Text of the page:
Patching operating systems is one of the most effective controls an organisation can implement to prevent an adversary from gaining access to their devices and sensitive information. Patches improve the security of operating systems by fixing known vulnerabilities.
Before you begin
Review the Small business cloud security guides introduction before you use this technical example. The introduction includes steps you should take before you begin, including:
- Check that you have a compatible Microsoft 365 subscription. This technical example requires a subscription to Microsoft 365 Business Premium (or equivalent). A limited number of administrators will require an Azure Active Directory Premium P2 licence (or higher) to use Microsoft’s Privileged Identity Management functionality.
- Enable security defaults in Azure Active Directory. Microsoft has published guidance on enabling Security defaults.
- Enrol your compatible devices in Intune. Microsoft has published guidance on enrolling Windows devices in Intune.
The steps taken in this technical example require an account with Privileged Role Administrator or Global Administrator privileges.
Why you should implement operating system patching controls
Patching operating systems is one of the most effective controls an organisation can implement to prevent an adversary from gaining access to their devices and sensitive information. Patches improve the security of operating systems by fixing known vulnerabilities. Cyber criminals exploit vulnerabilities as soon as they are publicly disclosed so organisations should patch their applications as a priority.
Cyber criminals scan internet-facing services with automated tools that gather information about potentially vulnerable systems. This information can be used by cyber-criminals to target at-risk businesses. Regular vulnerability scanning can identify gaps in your organisation’s attack surface that require patching.
Requirements for operating system patching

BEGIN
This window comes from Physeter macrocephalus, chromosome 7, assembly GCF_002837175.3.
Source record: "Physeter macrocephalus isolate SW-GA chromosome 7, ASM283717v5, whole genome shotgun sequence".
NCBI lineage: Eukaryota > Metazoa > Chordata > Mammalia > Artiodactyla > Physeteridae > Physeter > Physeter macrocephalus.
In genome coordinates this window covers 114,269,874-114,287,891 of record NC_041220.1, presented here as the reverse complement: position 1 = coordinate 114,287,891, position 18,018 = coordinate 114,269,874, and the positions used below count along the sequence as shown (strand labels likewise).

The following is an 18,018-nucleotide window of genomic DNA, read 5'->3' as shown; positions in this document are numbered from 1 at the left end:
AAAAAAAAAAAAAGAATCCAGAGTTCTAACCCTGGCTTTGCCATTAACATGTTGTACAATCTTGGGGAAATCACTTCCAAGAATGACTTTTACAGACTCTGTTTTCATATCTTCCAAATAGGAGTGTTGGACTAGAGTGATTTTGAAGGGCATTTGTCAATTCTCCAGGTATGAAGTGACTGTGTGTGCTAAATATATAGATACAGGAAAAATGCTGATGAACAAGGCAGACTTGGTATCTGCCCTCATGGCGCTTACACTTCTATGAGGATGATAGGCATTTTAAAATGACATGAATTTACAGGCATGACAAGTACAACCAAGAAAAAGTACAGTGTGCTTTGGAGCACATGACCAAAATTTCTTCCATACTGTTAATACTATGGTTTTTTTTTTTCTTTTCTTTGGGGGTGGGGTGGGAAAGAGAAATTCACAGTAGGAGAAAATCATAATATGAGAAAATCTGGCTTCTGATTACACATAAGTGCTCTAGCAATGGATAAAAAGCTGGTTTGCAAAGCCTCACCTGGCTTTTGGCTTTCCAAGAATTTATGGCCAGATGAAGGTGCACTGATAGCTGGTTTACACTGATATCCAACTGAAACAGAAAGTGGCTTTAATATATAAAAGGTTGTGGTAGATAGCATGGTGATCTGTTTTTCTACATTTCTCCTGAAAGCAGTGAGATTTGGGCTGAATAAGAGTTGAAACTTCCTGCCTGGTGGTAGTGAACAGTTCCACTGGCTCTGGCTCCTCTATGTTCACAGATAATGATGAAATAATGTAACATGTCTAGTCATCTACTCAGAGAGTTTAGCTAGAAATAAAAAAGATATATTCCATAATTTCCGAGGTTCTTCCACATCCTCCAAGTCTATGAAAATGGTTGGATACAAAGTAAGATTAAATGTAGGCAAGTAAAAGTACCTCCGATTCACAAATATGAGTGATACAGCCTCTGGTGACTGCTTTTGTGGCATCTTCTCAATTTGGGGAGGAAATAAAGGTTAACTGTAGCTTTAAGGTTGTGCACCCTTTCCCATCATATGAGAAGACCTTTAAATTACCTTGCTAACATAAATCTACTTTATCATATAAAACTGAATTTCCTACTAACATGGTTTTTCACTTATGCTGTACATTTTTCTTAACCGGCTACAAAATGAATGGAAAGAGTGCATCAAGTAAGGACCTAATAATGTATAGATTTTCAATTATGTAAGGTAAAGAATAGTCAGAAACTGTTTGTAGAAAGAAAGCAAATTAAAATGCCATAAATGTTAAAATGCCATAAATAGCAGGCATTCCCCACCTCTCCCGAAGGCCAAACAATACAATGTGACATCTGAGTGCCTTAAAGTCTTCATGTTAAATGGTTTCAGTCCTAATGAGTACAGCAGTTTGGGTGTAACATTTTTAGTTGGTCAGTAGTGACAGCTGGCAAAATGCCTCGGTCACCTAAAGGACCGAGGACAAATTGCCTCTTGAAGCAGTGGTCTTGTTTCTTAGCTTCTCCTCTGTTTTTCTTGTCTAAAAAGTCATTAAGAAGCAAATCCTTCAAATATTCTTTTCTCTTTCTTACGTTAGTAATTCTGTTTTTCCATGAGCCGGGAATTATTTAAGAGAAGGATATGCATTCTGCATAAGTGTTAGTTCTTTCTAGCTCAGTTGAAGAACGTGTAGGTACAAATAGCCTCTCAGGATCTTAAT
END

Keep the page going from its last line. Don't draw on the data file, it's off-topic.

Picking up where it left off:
This technical example is adapted from Essential Eight maturity level one. It is designed to meet the following requirements:
- Patches, updates or vendor mitigations for security vulnerabilities in operating systems of internet-facing services are applied within two weeks of release, or within 48 hours if an exploit exists.
- Patches, updates or vendor mitigations for security vulnerabilities in operating systems of workstations, servers and network devices are applied within one month of release.
- A vulnerability scanner is used at least daily to identify missing patches for security vulnerabilities in operating systems of internet-facing services.
- A vulnerability scanner is used at least fortnightly to identify missing patches for security vulnerabilities in operating systems of workstations, servers and network devices.
- Operating systems that are no longer supported by vendors are replaced.
What this technical example covers
This technical example demonstrates one way to configure Windows to automatically update the operating system of enrolled Windows 10 or Windows 11 devices. The technical example configures settings to update devices within a deadline using an Update ring policy in Microsoft Intune. Organisations that are using other operating systems with Microsoft 365 will need to consider how to keep those systems appropriately updated. Tenant administrators should still periodically check update compliance to ensure systems are kept up to date.